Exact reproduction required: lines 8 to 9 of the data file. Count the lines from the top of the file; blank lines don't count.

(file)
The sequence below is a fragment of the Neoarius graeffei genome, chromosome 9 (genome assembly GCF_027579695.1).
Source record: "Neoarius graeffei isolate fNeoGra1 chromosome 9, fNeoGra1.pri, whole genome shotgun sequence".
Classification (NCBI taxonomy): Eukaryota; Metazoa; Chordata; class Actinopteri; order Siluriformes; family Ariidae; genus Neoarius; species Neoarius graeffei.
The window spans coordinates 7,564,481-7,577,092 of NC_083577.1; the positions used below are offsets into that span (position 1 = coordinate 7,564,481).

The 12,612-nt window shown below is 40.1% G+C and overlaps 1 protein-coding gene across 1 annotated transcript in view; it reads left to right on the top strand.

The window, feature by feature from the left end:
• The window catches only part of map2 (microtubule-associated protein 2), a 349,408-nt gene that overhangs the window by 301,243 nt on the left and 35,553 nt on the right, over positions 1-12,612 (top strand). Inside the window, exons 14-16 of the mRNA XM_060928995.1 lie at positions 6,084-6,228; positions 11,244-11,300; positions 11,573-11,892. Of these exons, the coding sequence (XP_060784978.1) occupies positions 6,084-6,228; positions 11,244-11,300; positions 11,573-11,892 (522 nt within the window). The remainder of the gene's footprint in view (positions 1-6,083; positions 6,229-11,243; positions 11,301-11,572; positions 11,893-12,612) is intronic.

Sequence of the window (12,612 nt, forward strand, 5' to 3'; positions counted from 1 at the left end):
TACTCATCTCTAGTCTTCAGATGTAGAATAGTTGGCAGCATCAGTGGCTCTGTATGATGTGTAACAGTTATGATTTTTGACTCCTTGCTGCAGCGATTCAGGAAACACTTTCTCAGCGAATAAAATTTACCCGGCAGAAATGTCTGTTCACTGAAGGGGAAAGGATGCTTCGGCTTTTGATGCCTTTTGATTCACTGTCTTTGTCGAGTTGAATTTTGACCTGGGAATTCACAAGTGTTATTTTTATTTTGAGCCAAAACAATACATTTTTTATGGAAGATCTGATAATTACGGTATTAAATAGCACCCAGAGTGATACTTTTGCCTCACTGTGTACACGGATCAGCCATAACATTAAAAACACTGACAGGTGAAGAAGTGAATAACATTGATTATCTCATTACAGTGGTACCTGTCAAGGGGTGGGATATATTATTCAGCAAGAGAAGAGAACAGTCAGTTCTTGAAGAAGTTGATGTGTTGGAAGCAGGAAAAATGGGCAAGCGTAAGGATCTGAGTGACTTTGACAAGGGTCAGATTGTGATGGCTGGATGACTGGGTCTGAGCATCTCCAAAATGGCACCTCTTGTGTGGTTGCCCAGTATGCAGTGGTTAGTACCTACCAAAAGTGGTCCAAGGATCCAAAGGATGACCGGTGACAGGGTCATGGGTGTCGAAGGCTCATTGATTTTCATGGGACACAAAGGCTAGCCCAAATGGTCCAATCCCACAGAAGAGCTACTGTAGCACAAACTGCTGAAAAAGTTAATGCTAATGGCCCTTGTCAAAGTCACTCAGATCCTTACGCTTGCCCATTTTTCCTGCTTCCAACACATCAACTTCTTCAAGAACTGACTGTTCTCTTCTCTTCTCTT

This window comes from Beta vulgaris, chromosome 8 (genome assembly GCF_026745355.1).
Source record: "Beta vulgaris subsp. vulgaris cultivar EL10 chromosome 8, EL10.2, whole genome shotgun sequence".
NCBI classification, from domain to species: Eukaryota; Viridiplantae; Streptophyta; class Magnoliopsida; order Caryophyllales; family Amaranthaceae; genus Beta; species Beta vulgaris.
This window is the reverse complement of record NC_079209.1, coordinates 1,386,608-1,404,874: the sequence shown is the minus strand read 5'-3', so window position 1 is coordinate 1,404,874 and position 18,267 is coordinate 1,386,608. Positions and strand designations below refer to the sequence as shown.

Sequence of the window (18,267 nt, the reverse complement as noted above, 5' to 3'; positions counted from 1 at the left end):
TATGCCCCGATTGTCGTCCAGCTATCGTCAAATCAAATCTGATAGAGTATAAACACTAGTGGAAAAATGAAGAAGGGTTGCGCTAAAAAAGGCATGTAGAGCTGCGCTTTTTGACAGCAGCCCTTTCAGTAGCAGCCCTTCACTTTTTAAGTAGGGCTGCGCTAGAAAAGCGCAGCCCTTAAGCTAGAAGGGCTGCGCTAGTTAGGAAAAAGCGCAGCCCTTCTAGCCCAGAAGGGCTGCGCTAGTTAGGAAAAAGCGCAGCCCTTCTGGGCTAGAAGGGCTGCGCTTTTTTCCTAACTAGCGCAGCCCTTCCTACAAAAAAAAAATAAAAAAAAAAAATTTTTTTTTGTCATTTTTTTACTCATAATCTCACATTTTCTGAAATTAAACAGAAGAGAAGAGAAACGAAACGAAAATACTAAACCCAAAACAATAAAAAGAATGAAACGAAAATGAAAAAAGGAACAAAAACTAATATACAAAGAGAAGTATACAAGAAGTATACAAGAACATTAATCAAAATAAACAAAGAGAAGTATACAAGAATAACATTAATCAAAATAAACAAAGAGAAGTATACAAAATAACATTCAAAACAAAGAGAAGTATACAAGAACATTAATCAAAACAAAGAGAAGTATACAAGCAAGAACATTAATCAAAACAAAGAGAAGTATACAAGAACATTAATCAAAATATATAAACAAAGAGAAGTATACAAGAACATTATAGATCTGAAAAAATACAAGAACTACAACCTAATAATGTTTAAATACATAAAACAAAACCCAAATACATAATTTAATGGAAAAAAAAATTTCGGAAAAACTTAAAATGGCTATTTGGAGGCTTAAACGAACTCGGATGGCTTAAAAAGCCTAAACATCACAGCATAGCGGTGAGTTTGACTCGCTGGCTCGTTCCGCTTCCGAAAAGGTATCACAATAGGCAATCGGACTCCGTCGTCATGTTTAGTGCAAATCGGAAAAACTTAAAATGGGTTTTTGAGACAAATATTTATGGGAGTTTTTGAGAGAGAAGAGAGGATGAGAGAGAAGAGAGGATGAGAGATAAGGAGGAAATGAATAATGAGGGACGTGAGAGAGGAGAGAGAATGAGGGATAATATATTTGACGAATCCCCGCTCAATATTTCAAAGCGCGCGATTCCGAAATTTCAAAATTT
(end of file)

Sequence of the window (12,612 nt, forward strand, 5' to 3'; positions counted from 1 at the left end):
TACTCATCTCTAGTCTTCAGATGTAGAATAGTTGGCAGCATCAGTGGCTCTGTATGATGTGTAACAGTTATGATTTTTGACTCCTTGCTGCAGCGATTCAGGAAACACTTTCTCAGCGAATAAAATTTACCCGGCAGAAATGTCTGTTCACTGAAGGGGAAAGGATGCTTCGGCTTTTGATGCCTTTTGATTCACTGTCTTTGTCGAGTTGAATTTTGACCTGGGAATTCACAAGTGTTATTTTTATTTTGAGCCAAAACAATACATTTTTTATGGAAGATCTGATAATTACGGTATTAAATAGCACCCAGAGTGATACTTTTGCCTCACTGTGTACACGGATCAGCCATAACATTAAAAACACTGACAGGTGAAGAAGTGAATAACATTGATTATCTCATTACAGTGGTACCTGTCAAGGGGTGGGATATATTATTCAGCAAGAGAAGAGAACAGTCAGTTCTTGAAGAAGTTGATGTGTTGGAAGCAGGAAAAATGGGCAAGCGTAAGGATCTGAGTGACTTTGACAAGGGTCAGATTGTGATGGCTGGATGACTGGGTCTGAGCATCTCCAAAATGGCACCTCTTGTGTGGTTGCCCAGTATGCAGTGGTTAGTACCTACCAAAAGTGGTCCAAGGATCCAAAGGATGACCGGTGACAGGGTCATGGGTGTCGAAGGCTCATTGATTTTCATGGGACACAAAGGCTAGCCCAAATGGTCCAATCCCACAGAAGAGCTACTGTAGCACAAACTGCTGAAAAAGTTAATGCTAATGGCCCTTGTCAAAGTCACTCAGATCCTTACGCTTGCCCATTTTTCCTGCTTCCAACACATCAACTTCTTCAAGAACTGACTGTTCTCTTCTCTTCTCTT